In September, Education Week posted an interesting blog post that serves to underscore the problem and provides further insight into how it works. Among other things, it cites a recent study by School Psychology Quarterly that found students tend to segue from traditional bullying into cyberbullying as they get older. Although the post is relatively short, it also includes research by the American Psychological Association to reinforce its findings.
Earlier in October, EduTopia posted an article by Megan McCarter about how to cultivate a bully-free community. She recommends speaking compassionately to resolve conflict with students.
The issues at the heart of cyberbullying are many and complex, but most of them boil down to relationships. By striving to build strong, positive relationships with both students’ families and the students themselves, educators can create an environment that (by its very nature) is a bulwark against cyberbullying.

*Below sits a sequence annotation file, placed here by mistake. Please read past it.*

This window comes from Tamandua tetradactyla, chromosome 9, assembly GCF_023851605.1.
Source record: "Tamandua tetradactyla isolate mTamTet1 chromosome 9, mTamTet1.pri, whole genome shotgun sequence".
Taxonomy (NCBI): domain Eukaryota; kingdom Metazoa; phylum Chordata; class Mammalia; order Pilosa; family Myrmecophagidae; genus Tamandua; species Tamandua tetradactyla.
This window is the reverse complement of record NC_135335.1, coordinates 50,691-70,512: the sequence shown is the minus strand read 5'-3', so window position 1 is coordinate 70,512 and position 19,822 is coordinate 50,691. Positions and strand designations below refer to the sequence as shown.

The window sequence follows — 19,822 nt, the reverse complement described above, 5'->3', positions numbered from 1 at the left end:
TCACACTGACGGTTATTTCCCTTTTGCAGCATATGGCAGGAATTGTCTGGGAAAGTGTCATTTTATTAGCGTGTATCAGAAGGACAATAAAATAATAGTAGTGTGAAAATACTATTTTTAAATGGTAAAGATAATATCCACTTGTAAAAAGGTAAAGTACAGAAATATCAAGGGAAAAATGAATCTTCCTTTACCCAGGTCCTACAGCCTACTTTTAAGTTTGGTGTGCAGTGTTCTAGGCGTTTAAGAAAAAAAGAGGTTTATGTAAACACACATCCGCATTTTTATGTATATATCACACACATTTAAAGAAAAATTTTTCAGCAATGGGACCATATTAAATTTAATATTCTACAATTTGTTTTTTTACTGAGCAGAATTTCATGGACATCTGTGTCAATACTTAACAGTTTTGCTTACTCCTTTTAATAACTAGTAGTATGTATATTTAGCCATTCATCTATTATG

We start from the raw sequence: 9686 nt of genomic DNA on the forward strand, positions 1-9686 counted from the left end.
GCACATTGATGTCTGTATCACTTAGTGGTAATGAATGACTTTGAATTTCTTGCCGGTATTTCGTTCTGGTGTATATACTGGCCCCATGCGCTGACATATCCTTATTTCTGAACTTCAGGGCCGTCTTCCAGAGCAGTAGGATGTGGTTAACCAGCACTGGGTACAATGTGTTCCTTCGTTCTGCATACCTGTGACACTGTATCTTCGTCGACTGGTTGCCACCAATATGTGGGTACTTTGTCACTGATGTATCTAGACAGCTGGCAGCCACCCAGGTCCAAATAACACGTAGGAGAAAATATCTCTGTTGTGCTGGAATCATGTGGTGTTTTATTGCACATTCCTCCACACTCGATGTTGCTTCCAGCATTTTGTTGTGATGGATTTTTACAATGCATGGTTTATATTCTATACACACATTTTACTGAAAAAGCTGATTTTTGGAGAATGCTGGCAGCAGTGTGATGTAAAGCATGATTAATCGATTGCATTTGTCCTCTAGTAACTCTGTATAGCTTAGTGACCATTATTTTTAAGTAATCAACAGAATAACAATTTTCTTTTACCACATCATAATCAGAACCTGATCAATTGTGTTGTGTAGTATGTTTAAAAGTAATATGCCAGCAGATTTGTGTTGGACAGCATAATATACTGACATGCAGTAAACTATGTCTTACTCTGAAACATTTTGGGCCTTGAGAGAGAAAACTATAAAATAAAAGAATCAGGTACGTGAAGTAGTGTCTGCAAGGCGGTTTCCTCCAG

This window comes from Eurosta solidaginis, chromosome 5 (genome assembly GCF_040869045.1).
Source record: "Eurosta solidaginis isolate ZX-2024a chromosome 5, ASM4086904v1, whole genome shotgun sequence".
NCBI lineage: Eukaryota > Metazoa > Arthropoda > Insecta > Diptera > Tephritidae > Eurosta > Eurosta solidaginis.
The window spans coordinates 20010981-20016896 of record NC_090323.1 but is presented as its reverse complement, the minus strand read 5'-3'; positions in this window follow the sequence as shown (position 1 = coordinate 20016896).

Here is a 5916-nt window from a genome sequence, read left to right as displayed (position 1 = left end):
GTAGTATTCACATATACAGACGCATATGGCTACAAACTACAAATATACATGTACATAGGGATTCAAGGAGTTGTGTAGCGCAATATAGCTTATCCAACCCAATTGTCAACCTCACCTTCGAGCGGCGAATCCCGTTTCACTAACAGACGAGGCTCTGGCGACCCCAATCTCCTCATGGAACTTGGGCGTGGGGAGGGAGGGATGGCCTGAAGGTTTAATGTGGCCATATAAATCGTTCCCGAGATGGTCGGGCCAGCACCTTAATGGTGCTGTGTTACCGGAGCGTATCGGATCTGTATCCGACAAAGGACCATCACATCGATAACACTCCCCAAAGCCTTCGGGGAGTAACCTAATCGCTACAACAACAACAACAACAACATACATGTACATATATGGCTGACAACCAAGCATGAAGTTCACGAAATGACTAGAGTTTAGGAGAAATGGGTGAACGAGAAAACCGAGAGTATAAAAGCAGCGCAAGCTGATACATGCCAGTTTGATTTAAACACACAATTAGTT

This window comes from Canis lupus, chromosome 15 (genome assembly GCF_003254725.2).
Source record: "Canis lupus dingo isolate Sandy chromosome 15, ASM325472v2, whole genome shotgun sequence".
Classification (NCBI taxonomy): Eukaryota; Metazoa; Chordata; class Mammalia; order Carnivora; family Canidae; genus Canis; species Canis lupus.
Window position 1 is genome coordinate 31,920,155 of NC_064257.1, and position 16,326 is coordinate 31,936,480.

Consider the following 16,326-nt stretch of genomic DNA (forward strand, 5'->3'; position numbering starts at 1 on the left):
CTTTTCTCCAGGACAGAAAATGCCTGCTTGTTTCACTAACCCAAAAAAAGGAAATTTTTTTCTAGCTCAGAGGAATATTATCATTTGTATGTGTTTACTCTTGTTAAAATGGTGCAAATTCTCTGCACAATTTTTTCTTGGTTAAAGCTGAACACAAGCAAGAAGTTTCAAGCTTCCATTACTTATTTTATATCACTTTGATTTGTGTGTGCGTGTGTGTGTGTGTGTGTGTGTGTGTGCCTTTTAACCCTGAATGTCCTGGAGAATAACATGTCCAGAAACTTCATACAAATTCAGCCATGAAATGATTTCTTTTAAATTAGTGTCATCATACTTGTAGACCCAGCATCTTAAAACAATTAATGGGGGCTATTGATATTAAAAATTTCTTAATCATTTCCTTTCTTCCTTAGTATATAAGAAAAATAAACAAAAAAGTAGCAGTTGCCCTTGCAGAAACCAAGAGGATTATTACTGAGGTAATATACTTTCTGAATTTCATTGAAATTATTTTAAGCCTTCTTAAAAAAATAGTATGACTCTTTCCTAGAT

You and your students’ parents should adopt a team mentality toward educating young ones and protecting them from online bullies. This article at teachhub.com gives some useful pointers on how to communicate with parents.
A past article here on Edudemic, “How to Create Powerful Student-Teacher Relationships” gives tips that can help you build positive relationships with students, which puts you in a better position to help when cyberbullying crops up.
This guide by the National Education Association points out things that can make or break your relationships with your students.
After you get up to speed on cyberbullying and its effects, it’s time to take action. While no two cases of cyberbullying are the same and the proper action to take can vary, there are some principles that can help.